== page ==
Mental illness remains highly stigmatized, even after celebrities like Brooke Shields, Mel Gibson and Robin Williams went public with their stories. So it was really a big deal 60 years ago when the Boston Red Sox outfielder Jimmy Piersall wrote two articles in the Saturday Evening Post entitled “They Called Me Crazy—And I Was.” Mr. Piersall’s courageous description of his struggles with manic depression, now called bipolar disorder, helped bring the disease and its treatments out of the shadows.
That Mr. Piersall had mental illness was at first far from clear. He was born in 1929 to a mother who would later spend time in mental institutions. As a child, he had always been high strung and, as a slick-fielding minor league centerfielder in the Red Sox organization in the early 1950s, seemed incapable of relaxation.
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But during the winter prior to spring training in 1952, Mr. Piersall truly began acting strangely. Concerned that the Red Sox wanted to make him a shortstop and nervous about becoming a father for the first time, he went to movies and roamed the streets without his wife, Mary. He had to be forced to go to spring training.
Mr. Piersall made the Red Sox, but his troubles continued. He got into fights with teammates and opposing players, did calisthenics and dances in the outfield and clowned with fans during games. Frustrated, the Red Sox sent him to their minor league affiliate, the Birmingham Barons, but Mr. Piersall got worse, heckling umpires, climbing into the stands and once even running around wearing only an athletic supporter.
Finally, in July, the Red Sox had had enough. They forced Mr. Piersall to have a psychiatric evaluation, which eventually landed him at Massachusetts’s Westborough State Hospital, where he was diagnosed with manic depression.
Remarkably, from our modern perspective, there were many people who questioned the hospitalization. Some sportswriters thought Mr. Piersall’s antics were just an act, terming him “impish” and “zany,”; the press described his condition as “mental exhaustion” or a “nervous breakdown.” “We just thought he was nuts,” teammate Fred Hatfield later remarked.
That Mr. Piersall’s condition was serious was confirmed by the treatment he received: electroshock therapy. (It’s now termed electroconvulsive therapy.) The shock treatments, plus psychotherapy, proved remarkably successful in stabilizing his mood swings. In April 1953, Mr. Piersall was back as the Red Sox’s starting right fielder.
Certainly he did not have to tell his story. Yet he did, first on a 1954 Chicago television show. “I pointed out the need for coming into the open,” he remarked at the time, “and letting the world know that there were thousands like me, who would be cured if people tried to understand them.”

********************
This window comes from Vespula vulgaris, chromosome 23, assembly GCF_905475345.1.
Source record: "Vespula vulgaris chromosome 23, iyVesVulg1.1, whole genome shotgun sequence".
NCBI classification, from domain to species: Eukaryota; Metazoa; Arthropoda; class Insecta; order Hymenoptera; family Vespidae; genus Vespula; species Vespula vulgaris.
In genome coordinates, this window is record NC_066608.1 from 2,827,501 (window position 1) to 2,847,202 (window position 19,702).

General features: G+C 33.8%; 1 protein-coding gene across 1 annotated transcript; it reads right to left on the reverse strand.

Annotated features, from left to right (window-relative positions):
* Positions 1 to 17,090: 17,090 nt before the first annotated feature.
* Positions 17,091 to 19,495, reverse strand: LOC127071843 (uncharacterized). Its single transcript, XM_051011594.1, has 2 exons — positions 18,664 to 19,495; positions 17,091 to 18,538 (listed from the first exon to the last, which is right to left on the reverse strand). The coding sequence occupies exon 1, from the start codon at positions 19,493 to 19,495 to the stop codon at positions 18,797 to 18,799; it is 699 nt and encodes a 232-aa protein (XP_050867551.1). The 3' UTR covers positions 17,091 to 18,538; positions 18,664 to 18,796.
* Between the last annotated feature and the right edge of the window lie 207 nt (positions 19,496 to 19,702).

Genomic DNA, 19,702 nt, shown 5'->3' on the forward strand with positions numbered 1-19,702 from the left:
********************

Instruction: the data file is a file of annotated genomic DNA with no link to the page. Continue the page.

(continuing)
Then, in early 1955, working with a Boston sportswriter named Al Hirshberg, Mr. Piersall published his two-part series in the Saturday Evening Post, a popular national magazine. He was extremely candid, describing in detail his shock therapy, a treatment that most Americans viewed as barbaric. The articles were a prelude to a book, “Fear Strikes Out,” published in May of 1955, and eventually a 1957 Hollywood movie of the same name, starting Anthony Perkins as Mr. Piersall.
The public response to the book and film was highly positive. “His case is more than substantial proof,” wrote a Boston journalist, “that mental illness, so frightening to so many people, can be cured.”
Yet Mr. Piersall’s story, while undoubtedly inspiring, proved more complicated. For one thing, most people with severe mental illness rarely are completely cured and Mr. Piersall was no exception. When playing for the Cleveland Indians in 1960, he experienced a return of his manic symptoms, once again picking fights, using bug spray in the outfield and leaving games before they were over. He again saw a psychiatrist, but managed to remain out of the hospital. Some opposing fans and players used Mr. Piersall’s mental illness as a way to ridicule him, calling him terms like “goony bird” and “cuckoo.”
Despite his manic depression, Mr. Piersall played major league baseball for 16 years, retiring in 1967. He subsequently worked in a series of baseball jobs, including as a sportscaster for the Chicago White Sox, where his outlandish statements often landed him in hot water. In 1974, he began to take lithium, a common medication used for manic depression, which he admitted modified his extremes.
Over the years, Mr. Piersall started to downplay the psychiatric causes of his behaviors. In 1976, he termed psychiatry not an “answer” but a “crutch.” In a 2001 ESPN documentary, he said psychiatrists “talk too much” and “do nothing.” He even remarked that mental illness could best be treated by self-help. “You can cure it, or you can lick it,” he told ESPN, “if you want to.”
If many of Mr. Piersall’s later remarks minimized the seriousness of mental illness, echoing our ongoing cultural ambivalence about how “real” it is, his initial choice to go public did a world of good for people who had long suffered in silence. As one fan with mental illness told him in 1954, he was a “source of inspiration.”
Barron H. Lerner, professor of medicine and population health at the New York University Langone Medical Center, is the author, most recently, of “The Good Doctor: A Father, A Son and the Evolution of Medical Ethics.”